After more than two years of chemotherapy, Tosh Nagashima helped end his daughter’s cancer. Cancer Advisor called him to talk about his family’s experience.
In March 2014 four-year-old Bella was diagnosed with high-risk Acute Lymphoblastic Leukaemia (ALL). After arriving at the Royal Children’s Hospital in Melbourne in an ambulance, Bella started chemotherapy immediately.
During treatment, Bella’s father continued to work full-time and take care of their youngest daughter Olivia while his wife Vanie spent day and night in the hospital. “After work I would visit Bella in the hospital every day,” he explains. “It was hard for her younger sister Olivia because she stayed with her aunties, uncles and grandparents, and missed her mum and sister. It’s a bit sad but you just do what you have to do. After I visited Bella, I would then come home to pick up Olivia at nine or ten o’clock.”
Two years of intense chemotherapy reduced Bella’s leukaemia to zero. But once the chemo stopped, the cancer cells came back because there was still diseased bone marrow.
Bella desperately needed a bone marrow transplant to survive. “When biological parents donate the chance of it taking is always reduced to 50%,” Tosh says. “Whereas with other donors the chance is in the high 90s”.
The search began for a donor – they needed to be in good health and aged 18 to 45. Two unrelated donors were suggested to Tosh and Vanie. However, one had hepatitis and the other was travelling to South America, which meant risking exposure to the Zika virus. It was a chance they were not willing to take.
Both Tosh and Vanie began taking the steps to do the transplant. They had to complete a full medical exam including chest x-rays, blood tests and medical meetings with doctors.
Vanie had her marrow harvested, but the transplant was unsuccessful. “It didn’t engraft in Bella’s,” Tosh says. “Then the doctor decided, ‘Okay Tosh is the next one up.’ So we thought we’d go ahead with that, even though it’s 50%. It was now up to me.”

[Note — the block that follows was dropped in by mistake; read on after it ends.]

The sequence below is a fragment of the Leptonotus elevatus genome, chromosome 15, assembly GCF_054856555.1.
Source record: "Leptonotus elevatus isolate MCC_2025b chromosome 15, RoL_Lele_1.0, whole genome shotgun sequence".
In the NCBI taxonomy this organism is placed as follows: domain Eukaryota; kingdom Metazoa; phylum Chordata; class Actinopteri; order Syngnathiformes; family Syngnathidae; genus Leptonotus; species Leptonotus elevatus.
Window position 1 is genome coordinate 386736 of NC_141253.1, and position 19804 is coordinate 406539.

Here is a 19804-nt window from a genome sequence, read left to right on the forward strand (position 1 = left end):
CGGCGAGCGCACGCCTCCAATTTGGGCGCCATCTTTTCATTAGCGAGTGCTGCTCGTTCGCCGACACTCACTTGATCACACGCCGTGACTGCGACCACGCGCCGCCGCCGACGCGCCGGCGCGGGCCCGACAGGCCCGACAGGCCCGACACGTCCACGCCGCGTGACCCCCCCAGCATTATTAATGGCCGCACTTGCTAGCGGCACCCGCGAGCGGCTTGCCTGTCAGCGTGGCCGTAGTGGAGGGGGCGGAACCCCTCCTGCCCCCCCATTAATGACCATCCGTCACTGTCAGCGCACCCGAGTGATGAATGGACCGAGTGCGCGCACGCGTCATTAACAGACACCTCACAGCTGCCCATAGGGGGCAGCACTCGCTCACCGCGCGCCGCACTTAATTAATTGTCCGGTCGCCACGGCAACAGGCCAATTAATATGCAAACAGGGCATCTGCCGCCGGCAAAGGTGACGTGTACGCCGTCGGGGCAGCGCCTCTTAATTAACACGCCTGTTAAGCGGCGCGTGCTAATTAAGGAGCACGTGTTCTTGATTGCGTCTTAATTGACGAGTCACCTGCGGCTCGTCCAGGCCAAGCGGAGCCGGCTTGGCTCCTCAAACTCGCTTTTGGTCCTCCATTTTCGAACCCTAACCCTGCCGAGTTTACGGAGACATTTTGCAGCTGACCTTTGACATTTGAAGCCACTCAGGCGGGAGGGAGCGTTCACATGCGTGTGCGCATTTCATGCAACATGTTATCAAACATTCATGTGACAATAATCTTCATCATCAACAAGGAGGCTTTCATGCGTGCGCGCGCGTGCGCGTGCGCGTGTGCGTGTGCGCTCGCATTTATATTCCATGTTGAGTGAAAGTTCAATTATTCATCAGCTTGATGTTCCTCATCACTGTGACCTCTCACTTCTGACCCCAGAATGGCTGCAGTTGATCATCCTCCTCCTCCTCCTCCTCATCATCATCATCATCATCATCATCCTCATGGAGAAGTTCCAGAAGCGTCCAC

A week before the procedure, Tosh had to inject himself with GCSF (Granulocyte Colony Stimulator Factor) which stimulates the Bone Marrow to produce stem cells. “Oh, it was very painful,” he says. “I had to inject myself around the stomach region and that hurt.”
On the day of the procedure Tosh’s blood was removed via a needle in one arm. Stem cells were collected with a blood separator and the remaining blood was returned back to Tosh. The four-hour procedure was carried out at Peter MacCallum Cancer Centre. “It was fine,’” Tosh continues, “I was just very tired, but recovered straightaway. I took a week off work just as a precaution.”
After waiting anxiously for the results, Tosh was left thinking about the limited treatment options left for his little girl. “We didn’t know which option was next,” he says. “We were told that we might have to travel to the United States to begin trials. The options were reducing if this didn’t work out.”
However, the trip to the US was never needed. In October of 2017, the bone marrow transplant was successful. Bella now had her Dad’s donor stem cells and her maintenance treatment began.
“Initially we had to stay with my in-laws just to adapt because we had to administer 15 medicines and their place was more convenient. But now we’re at home which is quite good. Bella only needs two medicines now as well.”
Tosh is proud to announce that Bella, now nine, is in remission and was able to go back to school in March this year. A big highlight for Tosh was the recent Father’s Day morning tea at the school. At the same time last year, Bella was in hospital and Tosh had taken a photo with just himself and Olivia. This year he had both his girls together.
Looking back, Tosh says that seeing his daughter in hospital was the lowest point in his life. “It was very distressing, because she had to go through that, not us,” he says. “There was nothing we could do because it was up to her and the doctors. We couldn’t really do anything other than support her.”
But Tosh did do something — he was there for his daughter when she needed him the most.